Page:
Friday, May 29, 2015

No. 150 – May 28, 2015 – The Ghost of General Smedley Butler

by Melinda Pillsbury-Foster

General Butler, the most decorated American military figure of the first half of the 20th Century, wrote a book about his military service titled, “War is a Racket.” The corporate cabal, which reportedly included a du Pont and Prescott Bush, asked him to assist in removing FDR from office in 1934, were deceived by Butler's vocal criticisms of FDR, and unfamiliar with his belief his service to his country had actually made him an enforcer for the corporations. Smedley was alive to the impropriety of using America's military might to intimidate small central and south American countries for the profit of corporations controlled by these men.

Instead of handling their problem for these wealthy folks Smedley reported them to Roosevelt, who was well aware of the hazards of having the heads of houses of banking which included Morgan as well, arrested. FDR leaked word of the plan, which would have placed Butler in the White House, to the press.

This resulted in a Congressional investigation which achieved nearly as much as the Warren Commission would thirty years later. It was four years before the terrified men would publish their findings, marked for, “restricted circulation.” Sadly, the General, recipient of two Medals of Honor, died unexpectedly in 1940, just before our entry into World War II.

Charges conveyed by General Butler, which the committee confirmed, included the information a million people had agreed to join the insurrection using arms and munitions made available by a close associate of du Pont, Remington.

Many of those involved were still the heads of their various corporations when charges of doing business with German corporations during World War II surfaced. This continued to be true when departing president, Dwight D. Eisenhower gave his speech warning Americans of the dangers they faced during his farewell address to the nation on January 17, 1961.

Nothing had changed when John Perkins published his book, “Confessions of an Economic Hit Man,” in 2004. Perkins work ensured the continued flow of money from smaller and weaker nations into the same corporate interests who schemed to remove FDR in 1933 and who did remove JFK in 1963.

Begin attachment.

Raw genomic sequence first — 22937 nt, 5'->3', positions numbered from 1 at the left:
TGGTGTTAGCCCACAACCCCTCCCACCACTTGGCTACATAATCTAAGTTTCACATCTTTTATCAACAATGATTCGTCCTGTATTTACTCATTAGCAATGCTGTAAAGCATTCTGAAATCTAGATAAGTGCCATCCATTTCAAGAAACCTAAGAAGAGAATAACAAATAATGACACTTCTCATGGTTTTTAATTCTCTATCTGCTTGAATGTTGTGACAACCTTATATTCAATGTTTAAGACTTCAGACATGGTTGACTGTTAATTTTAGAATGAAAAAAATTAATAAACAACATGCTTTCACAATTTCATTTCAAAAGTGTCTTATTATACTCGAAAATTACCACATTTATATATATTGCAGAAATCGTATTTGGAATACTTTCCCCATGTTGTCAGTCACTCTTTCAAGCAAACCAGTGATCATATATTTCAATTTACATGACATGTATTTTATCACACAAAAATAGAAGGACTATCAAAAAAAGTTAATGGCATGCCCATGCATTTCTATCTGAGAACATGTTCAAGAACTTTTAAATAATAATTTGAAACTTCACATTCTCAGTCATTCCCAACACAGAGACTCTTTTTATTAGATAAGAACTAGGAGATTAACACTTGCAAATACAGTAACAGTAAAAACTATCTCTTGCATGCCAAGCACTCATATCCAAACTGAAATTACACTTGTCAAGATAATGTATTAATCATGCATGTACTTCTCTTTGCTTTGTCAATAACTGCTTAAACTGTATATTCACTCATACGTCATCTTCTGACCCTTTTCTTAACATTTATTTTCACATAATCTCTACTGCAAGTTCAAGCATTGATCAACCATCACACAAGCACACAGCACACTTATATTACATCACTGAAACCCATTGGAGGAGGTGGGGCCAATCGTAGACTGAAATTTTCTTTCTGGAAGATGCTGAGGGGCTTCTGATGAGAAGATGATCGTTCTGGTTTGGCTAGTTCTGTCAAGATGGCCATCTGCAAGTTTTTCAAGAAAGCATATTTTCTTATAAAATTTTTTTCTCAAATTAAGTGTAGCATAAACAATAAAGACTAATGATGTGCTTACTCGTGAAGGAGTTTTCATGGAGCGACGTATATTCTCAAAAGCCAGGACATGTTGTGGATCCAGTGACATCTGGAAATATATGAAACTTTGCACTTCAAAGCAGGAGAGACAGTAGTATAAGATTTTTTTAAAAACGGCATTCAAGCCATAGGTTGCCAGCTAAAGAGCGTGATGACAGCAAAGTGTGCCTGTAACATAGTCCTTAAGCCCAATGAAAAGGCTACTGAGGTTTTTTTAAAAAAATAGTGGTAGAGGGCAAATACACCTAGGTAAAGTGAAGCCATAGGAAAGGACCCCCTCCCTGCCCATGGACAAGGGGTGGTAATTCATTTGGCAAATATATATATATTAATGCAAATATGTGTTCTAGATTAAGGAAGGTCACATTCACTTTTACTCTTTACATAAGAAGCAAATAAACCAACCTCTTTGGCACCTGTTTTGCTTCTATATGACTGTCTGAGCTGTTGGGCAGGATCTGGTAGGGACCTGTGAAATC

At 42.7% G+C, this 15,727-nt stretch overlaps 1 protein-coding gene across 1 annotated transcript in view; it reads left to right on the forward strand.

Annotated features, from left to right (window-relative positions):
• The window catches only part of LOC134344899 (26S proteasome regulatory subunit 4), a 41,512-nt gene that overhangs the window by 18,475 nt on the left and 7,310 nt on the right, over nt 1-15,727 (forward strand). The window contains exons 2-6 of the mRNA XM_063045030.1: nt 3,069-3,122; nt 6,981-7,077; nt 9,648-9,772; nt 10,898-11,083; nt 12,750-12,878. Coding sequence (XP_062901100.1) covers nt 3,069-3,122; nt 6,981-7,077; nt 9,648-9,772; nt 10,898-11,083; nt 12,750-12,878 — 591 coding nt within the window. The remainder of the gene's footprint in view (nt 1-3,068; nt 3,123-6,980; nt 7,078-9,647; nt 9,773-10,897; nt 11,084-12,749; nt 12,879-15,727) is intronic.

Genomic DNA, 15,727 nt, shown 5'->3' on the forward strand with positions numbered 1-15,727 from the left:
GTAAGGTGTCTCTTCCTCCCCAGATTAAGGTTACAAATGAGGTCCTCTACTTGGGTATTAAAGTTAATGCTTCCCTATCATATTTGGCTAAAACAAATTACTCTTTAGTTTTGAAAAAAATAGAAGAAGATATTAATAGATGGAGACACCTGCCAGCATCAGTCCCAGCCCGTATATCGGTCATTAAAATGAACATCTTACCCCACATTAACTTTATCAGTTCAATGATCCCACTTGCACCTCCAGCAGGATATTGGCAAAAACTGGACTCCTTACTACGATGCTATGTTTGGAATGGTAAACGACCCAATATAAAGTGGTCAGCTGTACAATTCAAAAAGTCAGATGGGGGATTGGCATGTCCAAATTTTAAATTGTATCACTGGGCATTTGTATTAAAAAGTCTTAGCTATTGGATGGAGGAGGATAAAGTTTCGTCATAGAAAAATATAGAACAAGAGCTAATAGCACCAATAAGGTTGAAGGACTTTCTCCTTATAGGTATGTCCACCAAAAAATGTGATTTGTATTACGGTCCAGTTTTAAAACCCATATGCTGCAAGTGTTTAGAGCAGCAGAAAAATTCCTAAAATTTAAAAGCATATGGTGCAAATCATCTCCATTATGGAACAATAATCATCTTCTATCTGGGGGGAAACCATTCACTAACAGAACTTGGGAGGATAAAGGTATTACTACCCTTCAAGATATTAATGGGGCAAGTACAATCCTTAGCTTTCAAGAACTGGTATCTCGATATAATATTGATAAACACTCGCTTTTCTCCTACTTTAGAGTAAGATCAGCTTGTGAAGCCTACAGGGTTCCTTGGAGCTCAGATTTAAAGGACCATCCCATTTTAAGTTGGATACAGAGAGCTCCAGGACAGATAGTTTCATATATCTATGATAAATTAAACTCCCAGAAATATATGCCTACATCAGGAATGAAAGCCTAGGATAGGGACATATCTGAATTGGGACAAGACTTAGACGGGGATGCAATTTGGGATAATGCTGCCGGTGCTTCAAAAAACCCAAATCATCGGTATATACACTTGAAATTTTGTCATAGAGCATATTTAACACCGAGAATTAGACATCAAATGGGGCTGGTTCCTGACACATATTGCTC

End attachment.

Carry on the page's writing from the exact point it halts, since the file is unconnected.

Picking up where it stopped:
Since then occupiers of the Oval Office have been much less likely to make waves, understanding who is really in charge. Choosing between Jeb and Hillary is just picking between, “chocolate or strawberry.” They are both corporate ice cream, bad for us and America.

Thursday, May 21, 2015

No. 149 – Hats, Friendship, and Looking Back

by Melinda Pillsbury-Foster

In 2002 I had not yet met Mario – and he had not run into the enormous problem created intentionally by the mortgage industry to expedite foreclosures, using the housing market to create derivatives which could then be monetized, becoming an investment. Mario, whose training is in dress design of all kinds, solved his own problem and has helped thousands of other people keep their homes. He is that kind of guy, warm, compassionate, and determined.

Attorneys pay him to update them on foreclosures and how new case law is changing the outcome for many. Mario became obsessive on the subject and devoured law books when he realized how people were being harmed. Along with telling me about his work for people facing foreclosure Marion also mentioned to me in an off-handed way, he makes hats.

While I know any number of people who are struggling financially I only knew one other person with a passion for hats. Naturally, I introduced them. Tonight we chatted for nearly an hour tonight via conference call. Mario and Maggie got along like gang-busters.

Maggie once owned a hat shop and loved being a milliner. She is also in foreclosure herself. So, it was a very fertile conversation, so to speak. They are now planning a website to sell hats and help people facing foreclosure. Mario has shown many people how to handle their own cases. Good things.

Planning out deceptive behavior which takes people's homes should be a crime. Deceptive behavior is a problem in other instances as well.

I had just gotten around to reading “Rove Exposed,” by James Moore and Wayne Slater, published in 2006. But the story about Rove that arrested my interest was the sneak way he orchestrated the sale of invading Iraq. When it happened it was easy to forget the details, but in the book, there they were, with dates and who said what, documented and easy to understand.

But Slater and Moore left out the best part of the story. After the sales job done to persuade Americans Saddam had weapons of mass destruction in November, 2002 he contacted the Bush White House and offered to leave Iraq – if they just paid him. For me, the time line in “Rove Exposed” explained why Rove was so anxious to make sure Saddam did not go anywhere. And Saddam could never speak out.

Imagine that.